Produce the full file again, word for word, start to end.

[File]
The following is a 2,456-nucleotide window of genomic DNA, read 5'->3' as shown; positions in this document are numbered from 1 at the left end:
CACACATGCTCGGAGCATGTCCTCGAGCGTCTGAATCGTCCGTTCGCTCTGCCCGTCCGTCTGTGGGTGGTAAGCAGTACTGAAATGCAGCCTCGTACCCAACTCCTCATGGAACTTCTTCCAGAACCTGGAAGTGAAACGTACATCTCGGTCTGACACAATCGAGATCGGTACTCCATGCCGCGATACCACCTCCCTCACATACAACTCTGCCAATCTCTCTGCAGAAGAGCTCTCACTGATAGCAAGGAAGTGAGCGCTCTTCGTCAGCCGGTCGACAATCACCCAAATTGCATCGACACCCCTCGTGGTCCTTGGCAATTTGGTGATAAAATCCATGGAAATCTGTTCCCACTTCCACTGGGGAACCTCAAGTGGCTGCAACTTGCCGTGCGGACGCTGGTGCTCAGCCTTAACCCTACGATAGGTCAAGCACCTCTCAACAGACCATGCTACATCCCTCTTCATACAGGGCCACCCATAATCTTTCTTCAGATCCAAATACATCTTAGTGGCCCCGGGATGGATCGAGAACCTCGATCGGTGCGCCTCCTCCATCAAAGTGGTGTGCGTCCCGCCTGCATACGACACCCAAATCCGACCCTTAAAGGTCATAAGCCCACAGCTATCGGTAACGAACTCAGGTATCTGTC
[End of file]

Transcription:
The following is a 2,456-nucleotide window of genomic DNA, read 5'->3' as shown; positions in this document are numbered from 1 at the left end:
CACACATGCTCGGAGCATGTCCTCGAGCGTCTGAATCGTCCGTTCGCTCTGCCCGTCCGTCTGTGGGTGGTAAGCAGTACTGAAATGCAGCCTCGTACCCAACTCCTCATGGAACTTCTTCCAGAACCTGGAAGTGAAACGTACATCTCGGTCTGACACAATCGAGATCGGTACTCCATGCCGCGATACCACCTCCCTCACATACAACTCTGCCAATCTCTCTGCAGAAGAGCTCTCACTGATAGCAAGGAAGTGAGCGCTCTTCGTCAGCCGGTCGACAATCACCCAAATTGCATCGACACCCCTCGTGGTCCTTGGCAATTTGGTGATAAAATCCATGGAAATCTGTTCCCACTTCCACTGGGGAACCTCAAGTGGCTGCAACTTGCCGTGCGGACGCTGGTGCTCAGCCTTAACCCTACGATAGGTCAAGCACCTCTCAACAGACCATGCTACATCCCTCTTCATACAGGGCCACCCATAATCTTTCTTCAGATCCAAATACATCTTAGTGGCCCCGGGATGGATCGAGAACCTCGATCGGTGCGCCTCCTCCATCAAAGTGGTGTGCGTCCCGCCTGCATACGACACCCAAATCCGACCCTTAAAGGTCATAAGCCCACAGCTATCGGTAACGAACTCAGGTATCTGTC